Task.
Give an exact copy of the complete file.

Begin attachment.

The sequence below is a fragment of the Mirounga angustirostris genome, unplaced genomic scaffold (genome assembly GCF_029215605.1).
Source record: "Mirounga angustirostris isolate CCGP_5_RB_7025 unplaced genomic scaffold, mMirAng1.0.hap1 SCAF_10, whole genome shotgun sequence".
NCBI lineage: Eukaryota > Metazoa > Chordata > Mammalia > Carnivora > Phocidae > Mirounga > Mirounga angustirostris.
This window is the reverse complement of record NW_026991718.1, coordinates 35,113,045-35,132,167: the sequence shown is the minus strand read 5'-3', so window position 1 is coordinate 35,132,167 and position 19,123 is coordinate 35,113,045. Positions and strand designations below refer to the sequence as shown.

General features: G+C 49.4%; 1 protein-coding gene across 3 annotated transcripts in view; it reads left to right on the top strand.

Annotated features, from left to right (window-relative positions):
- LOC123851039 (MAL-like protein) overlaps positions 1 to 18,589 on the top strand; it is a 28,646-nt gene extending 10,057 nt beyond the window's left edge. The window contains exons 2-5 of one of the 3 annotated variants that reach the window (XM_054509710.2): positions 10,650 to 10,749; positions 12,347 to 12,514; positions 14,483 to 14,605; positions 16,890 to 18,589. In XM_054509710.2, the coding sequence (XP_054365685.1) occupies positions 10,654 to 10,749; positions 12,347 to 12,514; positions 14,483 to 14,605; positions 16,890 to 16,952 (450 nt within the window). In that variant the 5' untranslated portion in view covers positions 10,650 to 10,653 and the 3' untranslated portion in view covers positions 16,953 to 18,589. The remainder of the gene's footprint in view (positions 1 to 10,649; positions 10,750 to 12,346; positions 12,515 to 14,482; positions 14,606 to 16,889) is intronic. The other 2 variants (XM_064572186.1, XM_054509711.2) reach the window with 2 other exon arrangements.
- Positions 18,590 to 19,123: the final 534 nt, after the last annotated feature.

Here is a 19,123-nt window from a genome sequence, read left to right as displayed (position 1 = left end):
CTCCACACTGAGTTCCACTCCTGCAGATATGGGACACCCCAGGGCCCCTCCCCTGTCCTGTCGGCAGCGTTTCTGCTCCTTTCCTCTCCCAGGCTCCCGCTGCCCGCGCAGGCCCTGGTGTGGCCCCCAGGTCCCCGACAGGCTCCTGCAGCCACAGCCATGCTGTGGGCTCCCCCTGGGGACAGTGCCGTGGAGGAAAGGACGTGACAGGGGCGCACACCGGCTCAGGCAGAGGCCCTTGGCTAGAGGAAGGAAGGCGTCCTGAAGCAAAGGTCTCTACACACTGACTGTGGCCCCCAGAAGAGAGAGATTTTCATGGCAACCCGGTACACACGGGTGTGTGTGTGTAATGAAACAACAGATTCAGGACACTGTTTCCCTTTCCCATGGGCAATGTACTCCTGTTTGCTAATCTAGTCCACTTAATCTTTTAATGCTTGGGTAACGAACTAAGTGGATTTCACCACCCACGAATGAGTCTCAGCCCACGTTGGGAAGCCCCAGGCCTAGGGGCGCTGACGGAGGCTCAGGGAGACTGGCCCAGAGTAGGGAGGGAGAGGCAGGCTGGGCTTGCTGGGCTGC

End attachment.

The sequence below is a fragment of the Mirounga angustirostris genome, unplaced genomic scaffold (genome assembly GCF_029215605.1).
Source record: "Mirounga angustirostris isolate CCGP_5_RB_7025 unplaced genomic scaffold, mMirAng1.0.hap1 SCAF_10, whole genome shotgun sequence".
NCBI lineage: Eukaryota > Metazoa > Chordata > Mammalia > Carnivora > Phocidae > Mirounga > Mirounga angustirostris.
This window is the reverse complement of record NW_026991718.1, coordinates 35,113,045-35,132,167: the sequence shown is the minus strand read 5'-3', so window position 1 is coordinate 35,132,167 and position 19,123 is coordinate 35,113,045. Positions and strand designations below refer to the sequence as shown.

General features: G+C 49.4%; 1 protein-coding gene across 3 annotated transcripts in view; it reads left to right on the top strand.

Annotated features, from left to right (window-relative positions):
- LOC123851039 (MAL-like protein) overlaps positions 1 to 18,589 on the top strand; it is a 28,646-nt gene extending 10,057 nt beyond the window's left edge. The window contains exons 2-5 of one of the 3 annotated variants that reach the window (XM_054509710.2): positions 10,650 to 10,749; positions 12,347 to 12,514; positions 14,483 to 14,605; positions 16,890 to 18,589. In XM_054509710.2, the coding sequence (XP_054365685.1) occupies positions 10,654 to 10,749; positions 12,347 to 12,514; positions 14,483 to 14,605; positions 16,890 to 16,952 (450 nt within the window). In that variant the 5' untranslated portion in view covers positions 10,650 to 10,653 and the 3' untranslated portion in view covers positions 16,953 to 18,589. The remainder of the gene's footprint in view (positions 1 to 10,649; positions 10,750 to 12,346; positions 12,515 to 14,482; positions 14,606 to 16,889) is intronic. The other 2 variants (XM_064572186.1, XM_054509711.2) reach the window with 2 other exon arrangements.
- Positions 18,590 to 19,123: the final 534 nt, after the last annotated feature.

Here is a 19,123-nt window from a genome sequence, read left to right as displayed (position 1 = left end):
CTCCACACTGAGTTCCACTCCTGCAGATATGGGACACCCCAGGGCCCCTCCCCTGTCCTGTCGGCAGCGTTTCTGCTCCTTTCCTCTCCCAGGCTCCCGCTGCCCGCGCAGGCCCTGGTGTGGCCCCCAGGTCCCCGACAGGCTCCTGCAGCCACAGCCATGCTGTGGGCTCCCCCTGGGGACAGTGCCGTGGAGGAAAGGACGTGACAGGGGCGCACACCGGCTCAGGCAGAGGCCCTTGGCTAGAGGAAGGAAGGCGTCCTGAAGCAAAGGTCTCTACACACTGACTGTGGCCCCCAGAAGAGAGAGATTTTCATGGCAACCCGGTACACACGGGTGTGTGTGTGTAATGAAACAACAGATTCAGGACACTGTTTCCCTTTCCCATGGGCAATGTACTCCTGTTTGCTAATCTAGTCCACTTAATCTTTTAATGCTTGGGTAACGAACTAAGTGGATTTCACCACCCACGAATGAGTCTCAGCCCACGTTGGGAAGCCCCAGGCCTAGGGGCGCTGACGGAGGCTCAGGGAGACTGGCCCAGAGTAGGGAGGGAGAGGCAGGCTGGGCTTGCTGGGCTGC